The purpose of this effort is to increase the cost to Russia of supporting secessionists in the breakaway provinces of Luhansk and Donetsk, thus producing some unspecified happy outcome. These advocates offer no clear statement of U.S. strategic interests in the conflict, because there aren't any. Russia is at best a middle power in decline, weaker economically than any of the middle powers in Europe, and these provinces can affect that trajectory almost not at all. The outcome of this fight can have no effect on American security. But, it is clear that Russia perceives itself to have important strategic interests there. Russia is much stronger than Ukraine. The question needs to be asked, is it likely that these U.S. weapons could make much difference in the outcome if Russia is as committed as it seems? The answer is probably not. The next question is, what do these experts recommend the United States do if Russia is undeterred by a modestly improved Ukrainian army? Are they willing to accept an obvious defeat for U.S. arms and assistance? Or is their plan to escalate? Given the strategic unimportance of the stake, is escalation of this conflict with a nuclear-armed Russia in the U.S. national interest?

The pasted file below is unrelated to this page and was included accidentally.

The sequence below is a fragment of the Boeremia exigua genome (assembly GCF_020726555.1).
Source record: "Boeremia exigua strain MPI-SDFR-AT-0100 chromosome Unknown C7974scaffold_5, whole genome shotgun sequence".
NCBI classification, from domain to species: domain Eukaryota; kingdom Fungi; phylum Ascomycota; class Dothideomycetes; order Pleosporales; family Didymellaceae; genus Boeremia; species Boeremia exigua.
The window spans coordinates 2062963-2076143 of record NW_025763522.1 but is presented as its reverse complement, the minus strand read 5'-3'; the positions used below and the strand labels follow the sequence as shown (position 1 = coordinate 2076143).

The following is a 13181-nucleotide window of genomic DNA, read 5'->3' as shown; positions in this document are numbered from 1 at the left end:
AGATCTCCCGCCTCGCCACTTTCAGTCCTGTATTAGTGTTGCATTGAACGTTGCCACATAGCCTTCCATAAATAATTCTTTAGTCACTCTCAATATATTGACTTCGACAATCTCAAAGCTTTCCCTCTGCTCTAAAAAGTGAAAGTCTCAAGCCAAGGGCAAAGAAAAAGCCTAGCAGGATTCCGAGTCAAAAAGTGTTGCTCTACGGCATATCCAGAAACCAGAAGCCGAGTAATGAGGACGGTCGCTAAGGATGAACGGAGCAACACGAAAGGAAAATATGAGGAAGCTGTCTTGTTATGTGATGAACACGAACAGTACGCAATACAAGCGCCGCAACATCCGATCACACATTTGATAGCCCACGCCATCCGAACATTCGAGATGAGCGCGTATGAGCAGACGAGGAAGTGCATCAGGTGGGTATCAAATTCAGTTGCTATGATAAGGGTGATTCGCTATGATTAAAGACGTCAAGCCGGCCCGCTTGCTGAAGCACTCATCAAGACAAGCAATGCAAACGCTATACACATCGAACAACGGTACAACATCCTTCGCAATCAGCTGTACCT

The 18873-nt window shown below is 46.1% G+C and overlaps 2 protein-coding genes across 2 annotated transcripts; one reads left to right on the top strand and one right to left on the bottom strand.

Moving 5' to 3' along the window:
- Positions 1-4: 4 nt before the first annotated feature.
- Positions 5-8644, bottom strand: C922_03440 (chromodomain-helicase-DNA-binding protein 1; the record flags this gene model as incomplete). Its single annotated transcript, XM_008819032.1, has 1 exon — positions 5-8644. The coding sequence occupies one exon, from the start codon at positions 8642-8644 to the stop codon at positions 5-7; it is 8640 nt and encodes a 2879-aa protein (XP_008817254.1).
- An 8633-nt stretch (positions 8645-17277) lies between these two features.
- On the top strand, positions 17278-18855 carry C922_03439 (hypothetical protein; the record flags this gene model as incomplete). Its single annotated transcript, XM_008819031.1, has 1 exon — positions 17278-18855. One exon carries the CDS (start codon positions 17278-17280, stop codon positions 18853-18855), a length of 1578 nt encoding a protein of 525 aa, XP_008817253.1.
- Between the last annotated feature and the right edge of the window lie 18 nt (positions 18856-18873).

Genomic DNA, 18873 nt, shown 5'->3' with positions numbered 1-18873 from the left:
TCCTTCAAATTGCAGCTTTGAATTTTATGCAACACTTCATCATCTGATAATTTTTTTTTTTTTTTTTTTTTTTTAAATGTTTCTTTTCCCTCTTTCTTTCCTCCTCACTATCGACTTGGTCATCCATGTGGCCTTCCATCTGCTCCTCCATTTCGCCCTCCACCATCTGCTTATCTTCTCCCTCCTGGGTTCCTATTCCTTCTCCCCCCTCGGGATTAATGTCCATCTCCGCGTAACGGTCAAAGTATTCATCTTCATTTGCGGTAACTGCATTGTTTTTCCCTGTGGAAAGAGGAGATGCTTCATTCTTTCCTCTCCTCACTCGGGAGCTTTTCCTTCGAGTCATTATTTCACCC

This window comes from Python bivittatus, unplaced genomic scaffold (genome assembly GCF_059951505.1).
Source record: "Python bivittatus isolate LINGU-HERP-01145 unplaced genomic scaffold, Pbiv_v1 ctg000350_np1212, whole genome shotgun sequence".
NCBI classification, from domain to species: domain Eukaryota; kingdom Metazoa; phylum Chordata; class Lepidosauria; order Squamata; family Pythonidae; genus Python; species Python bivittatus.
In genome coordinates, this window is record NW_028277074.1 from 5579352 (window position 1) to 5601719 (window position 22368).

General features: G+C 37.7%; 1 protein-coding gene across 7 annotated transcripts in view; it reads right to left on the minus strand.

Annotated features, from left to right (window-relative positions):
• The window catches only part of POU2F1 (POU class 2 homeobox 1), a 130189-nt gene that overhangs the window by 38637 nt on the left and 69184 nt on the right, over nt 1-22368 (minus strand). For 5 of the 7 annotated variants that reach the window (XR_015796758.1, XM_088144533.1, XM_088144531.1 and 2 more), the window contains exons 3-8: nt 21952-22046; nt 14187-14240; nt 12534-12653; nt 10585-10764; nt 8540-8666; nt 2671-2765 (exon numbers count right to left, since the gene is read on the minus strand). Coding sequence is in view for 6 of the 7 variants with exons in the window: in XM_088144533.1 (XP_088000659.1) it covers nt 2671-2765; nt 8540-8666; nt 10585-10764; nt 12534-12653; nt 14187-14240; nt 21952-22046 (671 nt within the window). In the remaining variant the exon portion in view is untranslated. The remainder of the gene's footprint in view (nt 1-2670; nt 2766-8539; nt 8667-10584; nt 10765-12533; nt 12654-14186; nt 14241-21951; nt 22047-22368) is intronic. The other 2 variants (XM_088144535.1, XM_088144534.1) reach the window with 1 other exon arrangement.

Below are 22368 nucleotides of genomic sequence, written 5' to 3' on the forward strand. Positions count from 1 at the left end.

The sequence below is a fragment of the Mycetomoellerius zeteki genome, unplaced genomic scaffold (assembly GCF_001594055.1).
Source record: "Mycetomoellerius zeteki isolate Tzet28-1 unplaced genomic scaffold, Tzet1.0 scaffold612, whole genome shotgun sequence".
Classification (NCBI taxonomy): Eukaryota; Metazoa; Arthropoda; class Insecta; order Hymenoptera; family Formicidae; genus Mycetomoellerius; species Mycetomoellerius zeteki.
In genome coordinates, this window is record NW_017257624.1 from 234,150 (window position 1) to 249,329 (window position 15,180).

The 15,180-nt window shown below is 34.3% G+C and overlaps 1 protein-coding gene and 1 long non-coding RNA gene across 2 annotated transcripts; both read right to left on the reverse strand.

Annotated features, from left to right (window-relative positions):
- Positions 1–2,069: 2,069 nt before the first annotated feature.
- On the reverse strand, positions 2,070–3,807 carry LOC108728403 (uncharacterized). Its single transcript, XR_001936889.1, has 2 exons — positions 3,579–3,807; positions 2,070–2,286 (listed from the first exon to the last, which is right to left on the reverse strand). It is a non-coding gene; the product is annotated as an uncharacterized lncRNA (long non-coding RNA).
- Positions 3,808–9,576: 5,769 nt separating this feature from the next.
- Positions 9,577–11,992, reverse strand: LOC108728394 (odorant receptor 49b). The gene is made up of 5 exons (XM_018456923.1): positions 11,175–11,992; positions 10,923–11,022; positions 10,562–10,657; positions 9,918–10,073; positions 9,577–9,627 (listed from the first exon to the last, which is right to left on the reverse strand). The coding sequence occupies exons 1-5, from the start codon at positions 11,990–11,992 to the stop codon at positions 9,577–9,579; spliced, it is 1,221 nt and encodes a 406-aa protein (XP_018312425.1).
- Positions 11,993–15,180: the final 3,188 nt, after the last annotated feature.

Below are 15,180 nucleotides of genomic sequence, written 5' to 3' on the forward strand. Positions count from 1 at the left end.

Project number two is the effort to end the Iranian nuclear-energy program. The president, leading a group that includes Russia, China, Britain, France and Germany, is trying to negotiate an agreement with Iran that will bring this energy program under intense surveillance, and reduce the size of the program such that it would take some time for Iran to move from a decision to an actual nuclear weapon. Economic sanctions and the collapse of oil prices have presumably played an important role in bringing Iran to the negotiating table. But for some in Congress, the expert community, and for Israeli Prime Minister Benjamin Netanyahu, this is not enough. They want Iran to have no capability. And they seem willing to deprive the president of the carrots he needs to induce Iran to cooperate. So what if the opponents of diplomacy succeed? These critics do have a happy ending in mind; ever-stricter sanctions that will somehow cause Iran to capitulate. This seems unlikely, because other states will likely abandon the sanctions regime if Congress proves an obstacle to an agreement. And when this happens, only one option will remain—a U.S. military operation to destroy Iran's nuclear infrastructure. It is implausible that Iran will not retaliate. A cycle of attack and counterattack seems more likely, which will prove to be an open-ended project for the U.S. military.